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Israel’s bombardment of Gaza and crackdown in the West Bank have led to, respectively, a complete shutdown of and serious disruptions to universities in both territories—with the ongoing war posing a devastating setback to Palestinian higher education in the long run, according to scholars there.

In the weeks since Hamas killed 1,400 Israelis, Israel has bombarded the densely populated Gaza Strip. More than 5,000 people have been reported killed by the strikes, amid a mounting humanitarian crisis.

Both the Islamic University of Gaza and Al-Azhar University have sustained serious damage to numerous buildings, according to reports. The Israel Defense Forces claimed that the former was used as a Hamas training ground. The status of other Gaza-based institutions is unclear, with almost no information leaving the territory.

Academics from three West Bank institutions told Times Higher Education that the conflict has made education impossible in Gaza. Scholars have been unable to reach their colleagues and students in the strip, with power and water completely cut off and people fleeing their homes.

Meanwhile, for West Bank universities, an already bad situation has worsened. Universities there were forced to take learning online from the start of the war on Oct. 7, with Israel initially stopping movement between walled zones within the territory. Overseas academics have fled, while many nonlocal students are trapped in the West Bank. International conferences have been canceled.

Palestinian institutions, which operate in an already fragile ecosystem—facing numerous setbacks, from difficulty procuring lab equipment to frequent denials of visas for students and scholars—have been crippled by the recent outbreak of fighting, academics said.

This is one of the worst attacks ever,” said Elham Kateeb, dean of scientific research at Al-Quds University, located in East Jerusalem.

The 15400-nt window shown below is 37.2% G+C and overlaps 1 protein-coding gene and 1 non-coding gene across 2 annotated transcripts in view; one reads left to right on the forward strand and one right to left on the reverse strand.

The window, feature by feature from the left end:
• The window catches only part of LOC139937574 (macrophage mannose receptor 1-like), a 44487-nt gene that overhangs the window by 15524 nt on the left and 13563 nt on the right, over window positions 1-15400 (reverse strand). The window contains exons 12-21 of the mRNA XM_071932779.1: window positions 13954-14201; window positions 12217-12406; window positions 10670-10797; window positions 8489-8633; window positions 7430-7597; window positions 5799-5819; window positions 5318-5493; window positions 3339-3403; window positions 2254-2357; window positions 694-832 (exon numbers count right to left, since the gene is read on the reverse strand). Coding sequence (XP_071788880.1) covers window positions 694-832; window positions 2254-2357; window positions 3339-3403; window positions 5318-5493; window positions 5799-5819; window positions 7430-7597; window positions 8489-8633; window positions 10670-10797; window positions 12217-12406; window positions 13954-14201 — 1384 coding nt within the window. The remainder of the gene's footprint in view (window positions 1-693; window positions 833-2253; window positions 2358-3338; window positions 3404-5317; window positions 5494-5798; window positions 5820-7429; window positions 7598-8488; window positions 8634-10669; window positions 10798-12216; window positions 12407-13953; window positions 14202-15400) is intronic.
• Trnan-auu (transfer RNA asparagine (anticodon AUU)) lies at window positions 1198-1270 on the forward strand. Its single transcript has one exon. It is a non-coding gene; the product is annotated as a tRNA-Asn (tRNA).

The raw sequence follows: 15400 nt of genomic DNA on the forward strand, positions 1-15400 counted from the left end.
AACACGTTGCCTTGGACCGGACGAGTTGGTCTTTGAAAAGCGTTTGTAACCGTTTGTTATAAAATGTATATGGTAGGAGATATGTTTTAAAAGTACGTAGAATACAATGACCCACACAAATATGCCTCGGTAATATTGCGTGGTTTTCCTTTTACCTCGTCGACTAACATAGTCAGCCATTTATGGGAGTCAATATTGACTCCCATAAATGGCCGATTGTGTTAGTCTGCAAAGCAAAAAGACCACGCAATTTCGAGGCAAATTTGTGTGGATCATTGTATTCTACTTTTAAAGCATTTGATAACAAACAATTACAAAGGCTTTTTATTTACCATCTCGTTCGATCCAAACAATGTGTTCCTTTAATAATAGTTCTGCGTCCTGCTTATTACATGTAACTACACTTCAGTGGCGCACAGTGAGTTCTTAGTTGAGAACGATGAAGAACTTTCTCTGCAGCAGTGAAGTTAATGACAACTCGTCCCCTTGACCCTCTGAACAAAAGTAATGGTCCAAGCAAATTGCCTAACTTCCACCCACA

“The killings, invasion, disruption that’s happening on daily basis, this is not allowing us to move forward … our researchers are trying very hard … but when we think we are moving forward, something like this sets us back, I don’t know how many months or years.”

Like other West Bank universities, Al-Quds reacted swiftly to news of the Hamas attacks, directing students to return home, fearing they were unsafe on campus, where Israeli troops regularly make arrests.

At Al-Quds, which specializes in medicine, roughly 70 percent of learning happens in clinics or in the lab, but the university has switched to teaching theory for now—difficult in a place with slow and scant internet access. For those who can attend classes, focusing is nearly impossible.

“I had today a lecture. I tried at the beginning to talk to students … I asked, do you feel safe now at home? They said no,” said Kateeb.

She has also struggled, trawling the news and social media for any sign of colleagues in Gaza, with 200 students in six graduate programs there.

“Every 10 minutes I grab my phone, and when I do, I can’t leave it for an hour,” she said. “I have a Ph.D. student in Gaza. Five days ago … I gave her feedback on her work … but she didn’t respond.”

Samia Al-Botmeh, assistant professor of economics at Birzeit University, echoed the sentiment.

“We’re going back to basics, back to square zero,” she said. “No one is able to concentrate on classes … they’re unable to reach colleagues and family in Gaza, so in many cases, they don’t know if they’re even alive.”

She said academics were doing what they could to petition for those in Gaza.

“That’s what academics and students at my university are doing—basically trying to explain the context. This did not start on 7 October; this started in 1948,” she said, referencing the first Arab-Israeli war.

Al-Botmeh said that since the most recent violence, six Birzeit students have been arrested, with a total of 85 students currently detained by Israeli authorities, including some under “administrative detention,” meaning they are being held without trial—something so commonplace at her university that it has a protocol for reintegrating such students into the classroom.

Academics emphasized that ongoing violence, with incursions by Israeli authorities and border closures, was an extension of what has been going on in Palestine for years.

“Now we face a situation of not just humiliation at checkpoints … but even the violence of the settlers,” said Raed Debiy, a political scientist at An-Najah National University.

He noted that, for decades, education has been a “symbol of resistance and nonviolence” for Palestinians. “Having a university means keeping people in their land,” he said.

“We appeal to the international academic family to show more solidarity and put more pressure on the occupation side to give Palestinian academics equal rights for research, right of movement and for Palestinian students.”

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